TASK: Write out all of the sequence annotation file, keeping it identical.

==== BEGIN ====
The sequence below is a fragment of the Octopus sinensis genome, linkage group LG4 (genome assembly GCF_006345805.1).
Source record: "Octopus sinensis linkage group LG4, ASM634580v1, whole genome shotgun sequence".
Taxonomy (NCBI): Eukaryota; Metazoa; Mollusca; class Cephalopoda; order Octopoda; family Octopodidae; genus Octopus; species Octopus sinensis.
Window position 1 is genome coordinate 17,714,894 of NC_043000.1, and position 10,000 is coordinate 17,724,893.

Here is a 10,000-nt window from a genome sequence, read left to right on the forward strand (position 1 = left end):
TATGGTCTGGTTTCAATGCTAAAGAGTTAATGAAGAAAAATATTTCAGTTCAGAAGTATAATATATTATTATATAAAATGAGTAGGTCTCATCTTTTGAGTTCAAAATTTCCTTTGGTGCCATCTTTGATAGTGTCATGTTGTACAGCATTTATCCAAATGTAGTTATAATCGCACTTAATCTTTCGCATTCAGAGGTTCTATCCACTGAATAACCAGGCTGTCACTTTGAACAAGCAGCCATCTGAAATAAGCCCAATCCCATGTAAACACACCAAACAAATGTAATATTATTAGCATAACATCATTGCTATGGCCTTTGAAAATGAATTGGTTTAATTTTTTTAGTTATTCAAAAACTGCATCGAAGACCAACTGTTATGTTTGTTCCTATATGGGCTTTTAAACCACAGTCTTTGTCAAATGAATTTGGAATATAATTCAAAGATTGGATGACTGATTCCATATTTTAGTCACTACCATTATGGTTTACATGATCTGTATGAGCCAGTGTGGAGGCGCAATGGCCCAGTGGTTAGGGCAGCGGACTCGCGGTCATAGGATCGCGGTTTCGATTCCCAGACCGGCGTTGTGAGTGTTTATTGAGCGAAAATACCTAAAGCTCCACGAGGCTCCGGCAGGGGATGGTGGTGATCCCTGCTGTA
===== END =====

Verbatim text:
The sequence below is a fragment of the Octopus sinensis genome, linkage group LG4 (genome assembly GCF_006345805.1).
Source record: "Octopus sinensis linkage group LG4, ASM634580v1, whole genome shotgun sequence".
Taxonomy (NCBI): Eukaryota; Metazoa; Mollusca; class Cephalopoda; order Octopoda; family Octopodidae; genus Octopus; species Octopus sinensis.
Window position 1 is genome coordinate 17,714,894 of NC_043000.1, and position 10,000 is coordinate 17,724,893.

Here is a 10,000-nt window from a genome sequence, read left to right on the forward strand (position 1 = left end):
TATGGTCTGGTTTCAATGCTAAAGAGTTAATGAAGAAAAATATTTCAGTTCAGAAGTATAATATATTATTATATAAAATGAGTAGGTCTCATCTTTTGAGTTCAAAATTTCCTTTGGTGCCATCTTTGATAGTGTCATGTTGTACAGCATTTATCCAAATGTAGTTATAATCGCACTTAATCTTTCGCATTCAGAGGTTCTATCCACTGAATAACCAGGCTGTCACTTTGAACAAGCAGCCATCTGAAATAAGCCCAATCCCATGTAAACACACCAAACAAATGTAATATTATTAGCATAACATCATTGCTATGGCCTTTGAAAATGAATTGGTTTAATTTTTTTAGTTATTCAAAAACTGCATCGAAGACCAACTGTTATGTTTGTTCCTATATGGGCTTTTAAACCACAGTCTTTGTCAAATGAATTTGGAATATAATTCAAAGATTGGATGACTGATTCCATATTTTAGTCACTACCATTATGGTTTACATGATCTGTATGAGCCAGTGTGGAGGCGCAATGGCCCAGTGGTTAGGGCAGCGGACTCGCGGTCATAGGATCGCGGTTTCGATTCCCAGACCGGCGTTGTGAGTGTTTATTGAGCGAAAATACCTAAAGCTCCACGAGGCTCCGGCAGGGGATGGTGGTGATCCCTGCTGTA